A Mother, Maine Realtor, farm restorer, rider, and veteran reflects on how Life’s pieces can fit together
Dorothea “Dolly” Perkins has a large and vibrant family, is living on the farm of her dreams, is an award-winning real estate agent, has a long record of military and community service, enjoys her background in engineering and language study, and . . . is a rider, too? She’s a woman who is not afraid of hard work and who embraces life as a pleasure and an adventure. Somehow all the different parts of her life have fallen together into a productive and beautiful pattern.
Dolly grew up in Eustis, Florida. Her mother was a nurse. Her grandfather was a contractor and her father, an engineer. “My brother and I, my dad, my grandfather, and my uncles built the house we lived in, and we flipped houses,” she said. “I remember mixing concrete in a tub, chipping bricks to reuse in walkways and driveways. I would get a nickel a brick for each one I cleaned. We did all kinds of stuff like that.” Those childhood experiences were the building blocks for her eventual path into the engineering field and into her career as a Realtor, she said.
Early on, she developed a love of horse riding. “I’ve been riding since I was probably 3 or 4,” she recalled. “My brother had a pony named Billy. And when I was 9, I got the first horse of my own, Shawnee. I had some lessons from a family friend and then joined the Lake County 4-H Horse Club. A week or two after I got there, the woman in charge of 4-H took away my saddle and said I would not get it back until I learned how to ride the horse. She said, ‘You’ve been riding the saddle, not the horse.’ I credit that experience with why I’m pretty good at this. I occasionally still compete a little bit in Western Pleasure, and I used to do what’s called gaming, which is barrel racing and pole jumping and that kind of thing. I placed three times back in the early ʼ90s in California at the state championship level.”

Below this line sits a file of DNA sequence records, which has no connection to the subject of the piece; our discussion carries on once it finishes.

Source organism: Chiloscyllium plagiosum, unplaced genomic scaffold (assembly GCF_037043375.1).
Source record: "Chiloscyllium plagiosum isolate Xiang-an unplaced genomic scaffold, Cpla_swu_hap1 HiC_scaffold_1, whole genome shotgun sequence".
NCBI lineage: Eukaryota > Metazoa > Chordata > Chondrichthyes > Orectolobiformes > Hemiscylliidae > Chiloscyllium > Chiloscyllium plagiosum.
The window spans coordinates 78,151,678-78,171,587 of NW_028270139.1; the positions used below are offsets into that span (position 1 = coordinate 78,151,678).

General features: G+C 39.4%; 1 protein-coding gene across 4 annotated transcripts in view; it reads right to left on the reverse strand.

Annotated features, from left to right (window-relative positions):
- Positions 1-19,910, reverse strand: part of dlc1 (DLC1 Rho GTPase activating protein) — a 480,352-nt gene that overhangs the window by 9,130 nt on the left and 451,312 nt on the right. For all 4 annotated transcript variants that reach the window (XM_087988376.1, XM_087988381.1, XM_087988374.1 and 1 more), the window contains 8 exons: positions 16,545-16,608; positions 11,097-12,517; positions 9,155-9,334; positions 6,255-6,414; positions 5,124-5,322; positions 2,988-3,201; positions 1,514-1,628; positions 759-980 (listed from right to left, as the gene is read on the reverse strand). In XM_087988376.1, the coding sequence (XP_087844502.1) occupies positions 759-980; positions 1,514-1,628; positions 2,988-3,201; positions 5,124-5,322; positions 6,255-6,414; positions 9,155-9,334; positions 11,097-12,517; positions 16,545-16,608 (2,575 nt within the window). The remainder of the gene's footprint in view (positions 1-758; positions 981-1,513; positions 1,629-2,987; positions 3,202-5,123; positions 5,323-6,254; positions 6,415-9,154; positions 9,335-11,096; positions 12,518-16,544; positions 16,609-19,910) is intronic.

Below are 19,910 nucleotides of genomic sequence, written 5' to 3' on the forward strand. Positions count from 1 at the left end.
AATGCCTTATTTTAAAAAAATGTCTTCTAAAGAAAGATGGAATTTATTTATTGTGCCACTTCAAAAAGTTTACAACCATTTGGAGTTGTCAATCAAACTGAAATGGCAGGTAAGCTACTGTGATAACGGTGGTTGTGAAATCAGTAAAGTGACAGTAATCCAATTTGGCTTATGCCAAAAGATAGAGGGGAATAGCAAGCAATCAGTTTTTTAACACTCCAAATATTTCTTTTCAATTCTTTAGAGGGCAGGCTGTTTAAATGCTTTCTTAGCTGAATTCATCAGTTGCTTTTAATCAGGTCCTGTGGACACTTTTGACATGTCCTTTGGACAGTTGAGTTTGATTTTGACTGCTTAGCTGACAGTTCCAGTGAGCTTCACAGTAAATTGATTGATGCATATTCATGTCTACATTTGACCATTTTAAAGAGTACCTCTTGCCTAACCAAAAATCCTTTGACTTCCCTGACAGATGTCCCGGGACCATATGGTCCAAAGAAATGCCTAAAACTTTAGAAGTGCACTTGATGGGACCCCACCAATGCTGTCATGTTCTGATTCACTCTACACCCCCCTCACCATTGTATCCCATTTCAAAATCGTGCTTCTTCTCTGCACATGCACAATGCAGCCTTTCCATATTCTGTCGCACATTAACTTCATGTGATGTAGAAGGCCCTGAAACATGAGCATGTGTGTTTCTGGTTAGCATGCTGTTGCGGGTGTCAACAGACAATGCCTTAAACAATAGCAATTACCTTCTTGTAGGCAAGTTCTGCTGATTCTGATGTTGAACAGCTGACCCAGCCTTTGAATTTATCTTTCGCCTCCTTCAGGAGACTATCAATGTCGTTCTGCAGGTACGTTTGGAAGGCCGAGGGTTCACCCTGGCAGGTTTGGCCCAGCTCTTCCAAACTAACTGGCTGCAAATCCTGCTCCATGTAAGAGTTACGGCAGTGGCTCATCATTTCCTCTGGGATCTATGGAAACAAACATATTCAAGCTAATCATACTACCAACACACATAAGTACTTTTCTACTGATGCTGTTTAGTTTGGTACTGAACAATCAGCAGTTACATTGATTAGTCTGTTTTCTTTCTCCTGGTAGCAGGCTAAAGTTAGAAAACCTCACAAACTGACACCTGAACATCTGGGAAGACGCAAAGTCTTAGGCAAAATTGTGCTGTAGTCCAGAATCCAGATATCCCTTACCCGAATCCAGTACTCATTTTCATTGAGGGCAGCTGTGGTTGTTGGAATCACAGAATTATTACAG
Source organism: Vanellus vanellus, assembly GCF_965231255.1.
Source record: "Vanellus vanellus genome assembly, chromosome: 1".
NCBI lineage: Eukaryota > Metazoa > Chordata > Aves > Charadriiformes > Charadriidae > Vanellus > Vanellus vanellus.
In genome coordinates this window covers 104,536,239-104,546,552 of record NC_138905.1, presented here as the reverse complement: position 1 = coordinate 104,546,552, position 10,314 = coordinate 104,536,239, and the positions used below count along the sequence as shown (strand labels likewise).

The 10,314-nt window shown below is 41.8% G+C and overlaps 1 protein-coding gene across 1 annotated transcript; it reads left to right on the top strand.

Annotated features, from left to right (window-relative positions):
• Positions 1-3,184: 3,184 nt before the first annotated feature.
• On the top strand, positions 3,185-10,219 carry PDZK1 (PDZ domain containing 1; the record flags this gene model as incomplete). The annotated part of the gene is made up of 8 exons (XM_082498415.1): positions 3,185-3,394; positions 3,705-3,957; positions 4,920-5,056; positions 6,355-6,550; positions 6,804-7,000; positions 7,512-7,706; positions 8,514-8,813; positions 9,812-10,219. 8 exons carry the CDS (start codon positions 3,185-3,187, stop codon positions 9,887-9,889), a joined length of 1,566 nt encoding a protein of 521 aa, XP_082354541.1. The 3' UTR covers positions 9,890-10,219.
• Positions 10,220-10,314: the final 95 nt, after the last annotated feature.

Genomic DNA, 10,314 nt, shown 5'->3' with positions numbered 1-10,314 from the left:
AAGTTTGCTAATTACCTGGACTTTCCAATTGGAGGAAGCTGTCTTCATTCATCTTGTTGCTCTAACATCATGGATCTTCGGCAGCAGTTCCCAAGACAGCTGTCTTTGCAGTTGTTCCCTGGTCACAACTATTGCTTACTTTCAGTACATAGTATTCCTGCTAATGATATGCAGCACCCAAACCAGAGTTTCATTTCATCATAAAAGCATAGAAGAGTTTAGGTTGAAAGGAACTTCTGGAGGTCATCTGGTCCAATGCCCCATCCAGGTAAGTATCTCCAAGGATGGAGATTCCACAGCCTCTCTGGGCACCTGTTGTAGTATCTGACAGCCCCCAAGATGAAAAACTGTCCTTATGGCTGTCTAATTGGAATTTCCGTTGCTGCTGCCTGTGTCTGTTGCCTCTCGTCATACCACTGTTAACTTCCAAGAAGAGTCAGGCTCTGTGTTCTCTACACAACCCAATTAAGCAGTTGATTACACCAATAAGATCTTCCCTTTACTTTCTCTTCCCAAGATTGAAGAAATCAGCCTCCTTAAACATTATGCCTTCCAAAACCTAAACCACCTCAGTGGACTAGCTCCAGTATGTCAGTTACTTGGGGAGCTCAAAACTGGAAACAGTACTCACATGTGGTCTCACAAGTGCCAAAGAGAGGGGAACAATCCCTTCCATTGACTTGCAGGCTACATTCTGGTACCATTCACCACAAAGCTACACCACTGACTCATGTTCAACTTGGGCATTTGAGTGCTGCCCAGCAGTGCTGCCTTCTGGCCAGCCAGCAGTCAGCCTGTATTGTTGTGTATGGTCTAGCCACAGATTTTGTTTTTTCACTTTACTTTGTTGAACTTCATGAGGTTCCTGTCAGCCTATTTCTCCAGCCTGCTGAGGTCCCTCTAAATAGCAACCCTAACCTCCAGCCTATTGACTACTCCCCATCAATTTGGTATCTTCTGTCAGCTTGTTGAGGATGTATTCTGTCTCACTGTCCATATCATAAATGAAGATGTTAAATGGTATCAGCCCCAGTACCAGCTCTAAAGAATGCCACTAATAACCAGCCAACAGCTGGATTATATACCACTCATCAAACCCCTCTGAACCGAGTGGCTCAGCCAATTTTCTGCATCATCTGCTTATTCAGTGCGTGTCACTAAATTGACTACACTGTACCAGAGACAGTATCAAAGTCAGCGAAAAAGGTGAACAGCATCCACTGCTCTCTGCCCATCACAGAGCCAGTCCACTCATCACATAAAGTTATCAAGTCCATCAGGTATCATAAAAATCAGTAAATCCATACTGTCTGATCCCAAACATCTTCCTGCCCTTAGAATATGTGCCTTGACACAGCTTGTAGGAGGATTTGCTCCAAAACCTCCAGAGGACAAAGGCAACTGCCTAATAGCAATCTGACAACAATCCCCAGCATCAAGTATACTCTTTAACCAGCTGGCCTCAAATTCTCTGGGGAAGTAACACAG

Growing up, she also modeled at trade shows and ran cross country track in the three-mile category, excelling in her age group. After graduation from high school, she worked retail for a while, studied at Central Texas College, and then joined the U.S. Army. “My schooling would be paid for, I would have health insurance and lodging, and it seemed like the thing to do,” Dolly said. During her time in the military, she became an engineer and a linguistics expert, among other things.
It was the army that brought Dolly to California, where she studied Russian at the Defense Language Institute (DLI). “I also speak Spanish, and I picked up some Pidgin.” The DLI is also where Dolly met her husband, Chad Perkins, who was serving in Military Intelligence and learned Korean.
“We never dated,” Dolly said, laughing. Chad had driven to the east coast for a visit home, and new orders had come in. “He called me up on a Tuesday night and asked, ‘What are you doing Friday? Do what you’ve got to do because we’re getting married.’ And we did. He is still my favorite person, and we have had a very interesting life. He is a police officer, computer expert—he runs my network—and keeps me up and running! And he sits on the board of Katahdin Valley Health Center and has been very involved in community service for many years.”
With Chad still in the army and two young children, Dolly signed up with the U.S. Army Reserve. The family was stationed at Fort Hood, Texas. “I got reclassified into civil engineering and worked at III Corps Headquarters (HQ),” said Dolly. “I was sent to Fort Leonard Wood in Missouri for training. I got to do concrete testing, design, drafting, map making, which is handy in real estate.”
Dolly worked in HQ as “an administrative type. If two or three generals walked in and asked for coffee and a helicopter, by golly, I could get them both,” she recalled with pride.